The Offer to Purchase and Option to Purchase are sometimes both referred to as the OTP (although these days, we use “Offer” and “Option” to avoid confusion). They also happen quite close together in the property transaction process, so it’s not surprising that buyers sometimes confuse one for the other.
It’s good to know the difference, not least because the wording in the Offer to Purchase can later affect the Option to Purchase. Here’s what you need to know:
What is an Offer to Purchase?
The Offer to Purchase is a formal letter from the buyer to the seller, expressing a serious interest in the property. Unlike the Option to Purchase, the Offer is not considered legally binding. The details on the Offer to Purchase include:
- The property address
- The offered price for the property
- The duration of the subsequent Option to Purchase (usually 14 days, but you can try asking for a longer duration)
- Date for completion of transaction (usually six weeks after exercising the option, but you can try asking for more time)
- Validity period of the Offer to Purchase (3 days is the norm)
- Additional terms to be included in the Option to Purchase (e.g. a 5% deposit)
- The clause “subject to contract” at the header (we’ll elaborate upon this later)
Usually drafted by the buyer’s agent, the Offer to Purchase is usually accompanied by a cheque—most often 1% of the purchase price as deposit—to be used for the Option to Purchase.
Upon accepting and signing the Offer to Purchase, the seller may proceed to issue the Option to Purchase (OTP)* to the buyer.
If the seller decides to reject the Offer to Purchase, or when the Offer’s validity period lapses without an OTP being issued, the seller must return the cheque to the buyer.
So, the seller should not bank in the buyer’s cheque before signing the offer, as doing so could turn the Offer into a legally binding contract like the OTP.
*Although Offer to Purchase can also be abbreviated as OTP, this is frowned on these days, as it can lead to confusion. It’s more common now to refer to it as just the “Offer”, while referring to the actual Option to Purchase as the “OTP”.
What is an Option to Purchase?
We have a more detailed description in an earlier article. But to quickly recap, the OTP* is the actual, legally binding document for purchasing a property. As mentioned, the cost to secure the OTP is usually 1% of the purchase price.
During the validity period of the OTP (which is specified in the Offer to Purchase), the seller cannot accept any other offer from interested buyers.
Buyers must exercise the OTP within the validity period, or else it will lapse, leading to the forfeiture of the 1% deposit
The Offer to Purchase can affect the OTP, and its wording matters.
A famous example of this is the Montebleu condo incident in 2013. In this legal case, the wording on the Offer to Purchase said the “option period” (the OTP) would be “three days” instead of the usual 14 days.
Along with the Offer to Purchase, the buyer gave the seller a cheque for the 1% option fee. When the seller issued the OTP, the three-day option period fell right in the middle of the Chinese New Year holiday.
This left the buyer in a bind; the buyer’s agent was unble to deliver the buyer-signed document on time to the seller’s solicitor by the expiry date of the option, as offices were closed.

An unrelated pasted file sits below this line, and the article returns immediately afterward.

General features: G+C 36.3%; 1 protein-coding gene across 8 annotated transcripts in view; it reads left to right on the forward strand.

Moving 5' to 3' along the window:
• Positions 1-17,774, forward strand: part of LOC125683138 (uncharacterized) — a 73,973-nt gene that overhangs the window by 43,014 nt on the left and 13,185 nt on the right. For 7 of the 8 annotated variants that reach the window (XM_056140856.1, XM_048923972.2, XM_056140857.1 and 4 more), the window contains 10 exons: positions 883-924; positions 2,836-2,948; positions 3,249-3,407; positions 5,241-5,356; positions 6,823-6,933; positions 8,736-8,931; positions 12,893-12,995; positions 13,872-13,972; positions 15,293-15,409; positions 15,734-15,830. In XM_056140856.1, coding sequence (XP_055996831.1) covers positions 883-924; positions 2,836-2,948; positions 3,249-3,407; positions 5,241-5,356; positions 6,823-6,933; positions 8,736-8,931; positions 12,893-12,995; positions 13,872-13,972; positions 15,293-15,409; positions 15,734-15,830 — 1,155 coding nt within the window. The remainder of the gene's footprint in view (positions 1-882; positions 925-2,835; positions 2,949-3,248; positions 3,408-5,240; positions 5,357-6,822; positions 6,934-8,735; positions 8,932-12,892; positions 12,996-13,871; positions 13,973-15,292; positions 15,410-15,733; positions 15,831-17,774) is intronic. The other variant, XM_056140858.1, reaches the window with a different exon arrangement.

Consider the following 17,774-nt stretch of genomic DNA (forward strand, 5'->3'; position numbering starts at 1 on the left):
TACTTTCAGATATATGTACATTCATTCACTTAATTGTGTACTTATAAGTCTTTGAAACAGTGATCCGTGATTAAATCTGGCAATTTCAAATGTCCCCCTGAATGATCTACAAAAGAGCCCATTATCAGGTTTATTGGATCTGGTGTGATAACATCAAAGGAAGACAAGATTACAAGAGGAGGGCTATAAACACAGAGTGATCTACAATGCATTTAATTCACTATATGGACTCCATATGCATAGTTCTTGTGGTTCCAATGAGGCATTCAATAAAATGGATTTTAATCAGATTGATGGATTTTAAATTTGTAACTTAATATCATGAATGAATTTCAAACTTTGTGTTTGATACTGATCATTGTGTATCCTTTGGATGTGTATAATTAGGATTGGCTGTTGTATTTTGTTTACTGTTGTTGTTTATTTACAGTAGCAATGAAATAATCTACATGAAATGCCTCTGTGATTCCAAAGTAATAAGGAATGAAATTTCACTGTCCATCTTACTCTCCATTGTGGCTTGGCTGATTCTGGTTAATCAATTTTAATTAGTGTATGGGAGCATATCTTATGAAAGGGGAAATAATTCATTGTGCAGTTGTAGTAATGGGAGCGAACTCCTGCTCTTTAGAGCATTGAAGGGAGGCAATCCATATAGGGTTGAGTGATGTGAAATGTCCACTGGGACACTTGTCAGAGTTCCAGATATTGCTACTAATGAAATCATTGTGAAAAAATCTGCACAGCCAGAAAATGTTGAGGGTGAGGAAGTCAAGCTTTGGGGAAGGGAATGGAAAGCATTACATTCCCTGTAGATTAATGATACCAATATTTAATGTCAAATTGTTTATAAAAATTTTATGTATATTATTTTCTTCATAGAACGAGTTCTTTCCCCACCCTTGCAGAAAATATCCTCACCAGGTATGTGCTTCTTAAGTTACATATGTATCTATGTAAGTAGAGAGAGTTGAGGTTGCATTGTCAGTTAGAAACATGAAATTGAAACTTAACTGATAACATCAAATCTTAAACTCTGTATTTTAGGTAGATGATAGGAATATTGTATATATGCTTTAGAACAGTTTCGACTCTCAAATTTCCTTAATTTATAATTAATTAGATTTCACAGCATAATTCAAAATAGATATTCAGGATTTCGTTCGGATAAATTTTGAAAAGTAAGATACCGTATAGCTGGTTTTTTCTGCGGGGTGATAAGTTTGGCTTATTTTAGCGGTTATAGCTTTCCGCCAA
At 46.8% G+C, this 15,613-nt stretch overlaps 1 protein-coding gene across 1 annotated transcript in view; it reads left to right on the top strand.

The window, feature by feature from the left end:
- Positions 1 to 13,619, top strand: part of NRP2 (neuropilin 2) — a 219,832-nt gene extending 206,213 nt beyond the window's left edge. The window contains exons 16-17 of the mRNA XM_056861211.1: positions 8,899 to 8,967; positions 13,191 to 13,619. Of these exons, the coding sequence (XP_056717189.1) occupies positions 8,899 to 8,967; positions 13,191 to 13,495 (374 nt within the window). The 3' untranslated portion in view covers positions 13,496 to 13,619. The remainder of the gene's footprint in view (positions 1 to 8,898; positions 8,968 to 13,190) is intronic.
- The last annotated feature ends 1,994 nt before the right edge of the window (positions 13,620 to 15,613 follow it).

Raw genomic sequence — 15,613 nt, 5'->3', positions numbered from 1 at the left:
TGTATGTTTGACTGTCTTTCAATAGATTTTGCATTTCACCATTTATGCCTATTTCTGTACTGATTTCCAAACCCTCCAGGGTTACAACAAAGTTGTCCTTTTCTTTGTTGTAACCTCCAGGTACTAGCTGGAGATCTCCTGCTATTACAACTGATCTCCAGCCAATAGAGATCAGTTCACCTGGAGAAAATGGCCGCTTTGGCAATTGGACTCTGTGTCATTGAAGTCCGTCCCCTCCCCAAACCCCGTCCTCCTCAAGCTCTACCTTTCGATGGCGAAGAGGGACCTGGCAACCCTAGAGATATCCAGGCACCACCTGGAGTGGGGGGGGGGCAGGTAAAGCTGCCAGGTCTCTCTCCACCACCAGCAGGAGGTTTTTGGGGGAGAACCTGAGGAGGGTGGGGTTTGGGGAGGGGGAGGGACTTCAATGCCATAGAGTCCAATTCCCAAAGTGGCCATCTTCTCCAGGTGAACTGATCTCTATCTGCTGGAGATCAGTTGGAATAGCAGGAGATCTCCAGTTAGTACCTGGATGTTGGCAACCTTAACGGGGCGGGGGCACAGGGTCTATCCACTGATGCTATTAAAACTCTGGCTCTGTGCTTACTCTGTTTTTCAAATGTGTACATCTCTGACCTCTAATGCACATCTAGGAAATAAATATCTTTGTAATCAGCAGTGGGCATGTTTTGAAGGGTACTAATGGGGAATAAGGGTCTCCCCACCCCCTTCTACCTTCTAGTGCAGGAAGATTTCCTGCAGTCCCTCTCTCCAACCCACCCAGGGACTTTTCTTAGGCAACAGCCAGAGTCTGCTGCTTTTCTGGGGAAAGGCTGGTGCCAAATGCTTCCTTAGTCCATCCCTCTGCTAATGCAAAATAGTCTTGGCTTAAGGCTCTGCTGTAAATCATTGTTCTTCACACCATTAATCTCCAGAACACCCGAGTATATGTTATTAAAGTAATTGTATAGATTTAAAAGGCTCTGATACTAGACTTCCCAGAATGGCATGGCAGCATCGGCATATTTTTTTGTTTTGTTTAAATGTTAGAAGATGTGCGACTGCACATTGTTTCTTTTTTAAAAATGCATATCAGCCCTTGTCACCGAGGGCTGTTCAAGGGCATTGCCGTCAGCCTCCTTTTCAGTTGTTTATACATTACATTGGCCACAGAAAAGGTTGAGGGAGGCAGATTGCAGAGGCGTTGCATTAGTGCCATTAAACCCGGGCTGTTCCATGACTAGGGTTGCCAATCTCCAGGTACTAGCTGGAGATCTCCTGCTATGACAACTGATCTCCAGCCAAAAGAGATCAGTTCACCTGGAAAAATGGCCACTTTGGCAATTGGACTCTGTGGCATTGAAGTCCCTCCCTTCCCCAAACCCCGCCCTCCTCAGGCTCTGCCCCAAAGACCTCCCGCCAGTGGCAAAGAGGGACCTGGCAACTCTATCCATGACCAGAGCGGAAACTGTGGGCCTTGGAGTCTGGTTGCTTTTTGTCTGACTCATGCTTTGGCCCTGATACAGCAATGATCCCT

A day late, when the OTP was submitted, the sellers rejected it on grounds that it was already past the expiry date, and sought to keep the 1% option fee.
Ultimately though, the Court ruled that, regardless of the situation regarding the OTP, the both buyer and seller had entered into a legally binding contract because of the following two reasons:
- The seller had banked in the buyer’s cheque for the 1% deposit
- The clause “subject to contract” was not found on the Offer to Purchase, allowing it to become legally binding after the sellers have signed and banked in the buyer’s cheque
Following the incident, property agents are now careful to include the exact phrase “subject to contract” in the Offer to Purchase. This is a clause that can prevent the Offer to Purchase from being construed as legally binding, and serve as a ‘safety net’ for both buyers and sellers prior to the signing of an actual OTP.
In any case, you can see how the Offer letter can affect the OTP, even if the Offer isn’t a binding legal document.
Why do we still need an Offer to Purchase?
While it’s possible for buyers and sellers to proceed straight to the OTP without first sending an Offer to Purchase, sending an Offer letter is a standard practice that’s used by all property agents—and with good reason.
Issued by the buyer agent on instruction by the buyer, the Offer to Purchase allows buyers to specify the terms of the subsequent OTP. For example, say you’re upgrading from an HDB flat to a condo and depend on the proceeds from selling your flat, specifying a longer OTP period can give you more time to consider and accept the best offer for your flat.
Likewise, the offer letter can specify the date of completion; this is of practical importance to buyers, as you need to be clear on when the transaction will be settled and you can move in.
So, if you’re buying a property, it’s always a good idea to get your agent to draft a formal Offer to Purchase if you’ve seen a home you really like. After all, it’s all priced into the commission that you’ll end up paying, upon a successful deal!
What details and terms will you include in the Offer to Purchase? Let us know in the comments section!
If you found this article helpful, 99.co recommends 3 questions first-time HDB resale flat buyers must answer and 5 ways selling your property can go horribly wrong (and how to fix it)
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